My fascination with Ernest Hemingway waned sometime in the late 1960s, but was reawakened when a friend visited his home in Key West, Fla., now the Hemingway Museum.
She described it lovingly, how it contained much of the original furniture, his writing desk, and was home to lots of complacent cats. She brought me back a little etching of the house, which I love.
Thus began another of the curious and familiar paths that authors often take through my life, demanding that I pay attention, hold still, read, and truly appreciate.
I wondered how much Hemingway I had actually read since, "The Old Man and the Sea" — and that, in high school. Did I even own any of his books now?
My husband, who was an American Literature major in college, pointed out that there was plenty of Hemingway on his shelves.
Hemingway holds such a prominent place in American literature that many scholars deem him the greatest American writer, authoring some of the most important books our culture has produced. So familiar were their titles and themes that I felt I must have read them: "For Whom the Bell Tolls," "The Sun Also Rises," "A Farewell to Arms," "A Moveable Feast."
His work, his aura, kept popping up in my life. I mentioned to a friend an article I had read on Hemingway's years in the Finca Vigia, a farmhouse overlooking Cuba's Havana harbor, where he had lived with his wife and sons for some 20 years.
"Well, time to re-read. You should start with 'A Farewell to Arms,'" he said. "I taught a class on it at Louisiana State University. Surely it deserves another reading."
I went away for a couple weeks, to our home away from home where I frequent the local library, a testing ground for books of which I've read only reviews, and might want to own. Meandering through the stacks, which are sadly less full these days than they used to be now that library budgets are stressed and books must be shared among inter-library programs, I found only two Hemingways.
"Complete Short Stories" was so heavy that it was difficult to balance in my bike basket, but I managed to transport it home, and delve into it immediately, a decadent pleasure that vacation mode allows. I realized that I had read very few of the stories, but even those that struck some note of familiarity felt new because — well, things resonate differently when you're 65 than when you're 18.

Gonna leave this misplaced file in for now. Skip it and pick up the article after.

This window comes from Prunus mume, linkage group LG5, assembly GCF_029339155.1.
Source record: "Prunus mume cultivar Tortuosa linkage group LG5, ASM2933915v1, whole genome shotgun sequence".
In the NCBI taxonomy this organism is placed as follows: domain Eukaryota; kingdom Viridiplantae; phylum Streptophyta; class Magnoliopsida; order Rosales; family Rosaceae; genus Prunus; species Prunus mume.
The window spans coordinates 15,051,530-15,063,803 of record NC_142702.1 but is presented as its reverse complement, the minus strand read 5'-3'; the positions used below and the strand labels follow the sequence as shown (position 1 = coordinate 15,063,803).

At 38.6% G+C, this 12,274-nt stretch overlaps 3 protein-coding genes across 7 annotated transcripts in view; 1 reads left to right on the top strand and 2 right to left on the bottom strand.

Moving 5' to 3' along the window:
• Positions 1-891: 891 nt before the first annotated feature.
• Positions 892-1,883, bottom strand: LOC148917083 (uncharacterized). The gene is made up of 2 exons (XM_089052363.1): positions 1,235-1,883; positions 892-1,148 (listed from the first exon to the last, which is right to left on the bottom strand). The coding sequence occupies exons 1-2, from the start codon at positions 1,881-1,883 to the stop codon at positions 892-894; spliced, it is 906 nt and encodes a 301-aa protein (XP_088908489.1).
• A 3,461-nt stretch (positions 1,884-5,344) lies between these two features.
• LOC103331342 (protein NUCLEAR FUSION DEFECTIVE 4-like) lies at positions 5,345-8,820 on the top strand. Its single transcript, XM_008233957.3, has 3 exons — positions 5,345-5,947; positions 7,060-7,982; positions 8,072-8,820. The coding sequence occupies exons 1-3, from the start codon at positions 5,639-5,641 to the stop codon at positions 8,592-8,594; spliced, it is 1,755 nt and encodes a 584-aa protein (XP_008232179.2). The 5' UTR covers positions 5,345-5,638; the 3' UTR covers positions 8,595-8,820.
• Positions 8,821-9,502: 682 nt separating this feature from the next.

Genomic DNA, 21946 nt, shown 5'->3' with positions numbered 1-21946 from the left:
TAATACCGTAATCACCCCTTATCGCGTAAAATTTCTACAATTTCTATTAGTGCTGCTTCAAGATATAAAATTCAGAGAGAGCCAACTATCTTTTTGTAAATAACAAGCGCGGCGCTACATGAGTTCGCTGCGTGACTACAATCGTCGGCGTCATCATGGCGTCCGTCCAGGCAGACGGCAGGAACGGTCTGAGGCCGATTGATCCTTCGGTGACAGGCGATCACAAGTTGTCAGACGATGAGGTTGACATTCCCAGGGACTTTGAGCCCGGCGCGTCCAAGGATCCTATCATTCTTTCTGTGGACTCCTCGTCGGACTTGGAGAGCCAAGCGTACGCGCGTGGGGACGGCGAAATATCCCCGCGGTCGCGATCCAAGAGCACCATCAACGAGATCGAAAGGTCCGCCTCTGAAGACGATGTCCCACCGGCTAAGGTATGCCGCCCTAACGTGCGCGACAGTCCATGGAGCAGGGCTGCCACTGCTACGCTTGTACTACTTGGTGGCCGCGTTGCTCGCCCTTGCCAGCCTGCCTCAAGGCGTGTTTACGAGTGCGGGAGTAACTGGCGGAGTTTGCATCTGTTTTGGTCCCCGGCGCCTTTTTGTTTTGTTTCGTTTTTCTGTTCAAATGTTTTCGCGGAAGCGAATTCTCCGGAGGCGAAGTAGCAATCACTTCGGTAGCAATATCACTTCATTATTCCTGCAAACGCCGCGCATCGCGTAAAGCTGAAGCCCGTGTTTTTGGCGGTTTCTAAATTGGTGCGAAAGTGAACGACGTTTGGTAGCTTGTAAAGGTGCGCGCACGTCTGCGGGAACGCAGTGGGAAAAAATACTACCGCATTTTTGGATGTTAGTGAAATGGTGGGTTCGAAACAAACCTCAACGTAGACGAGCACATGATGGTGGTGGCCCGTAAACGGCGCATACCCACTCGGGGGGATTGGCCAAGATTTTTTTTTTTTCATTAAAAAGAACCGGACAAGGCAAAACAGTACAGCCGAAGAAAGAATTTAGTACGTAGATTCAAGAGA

I gobbled up Hemingway's words. I read "Old Man at the Bridge" four times, wiping my tears from its pages as the memory of my father, in the tender frailty of his old age, surfaced.
Then, "A Clean, Well-Lighted Place" spoke to me of the comfort, even the entitlement, we all feel at being at least acknowledged, if not welcome some times, by the various establishments that we frequent. Who wouldn't prefer to drink a cup of coffee, read a magazine, or listen to a song in the cozy company of one's own habits?
I wanted to get my own copy of "stories" when I returned home to Cape Ann. Before I could call The Bookstore, though, my daughter slung me a bag of clothes and books destined for our favorite land of surprises, Second Glance, on Pond Road. She wondered if I wanted to sort through before she relinquished it. Me, and a bag of free books? You bet.
When I emptied the bag onto my bed, there it was, a pristine copy of the book, looking as if it might never even have been opened. OK, Ernest, I feel your vibe.
The next morning, I mentioned that surprising good fortune to a friend, who returned later with a subtly worn blue hardcover in hand.
"Here, a gift for you, maybe the best book ever written."
Inside the cover of "A Farewell to Arms," I found Bob Ritchie's familiar, lightly penciled, "DB." Dogtown Book Shop — that's where I could search out few more Hemingway novels, although this one, along with the extensive collection of short stories might do to satisfy.
But what overkill was this?
I opened the mailbox to find that Woody Allen's film, "Midnight in Paris," the plot of which we knew nothing, had arrived from Netflix.
Another fantasy fulfilled: visiting Gertrude Stein's avant-garde Parisian salon in the 1920s to mingle with Zelda and Scott Fitzgerald, Alice B. Toklas, Pablo Picasso, and of course, Ernest Hemingway (brilliantly cast) — and I was in the company of the understated, dreamy, Owen Wilson!
I had the distinct sense that it was I for whom the bell tolled, I who had received a message from the grave, something like: "Welcome back."
Susan S. Emerson is a regular Time columnist.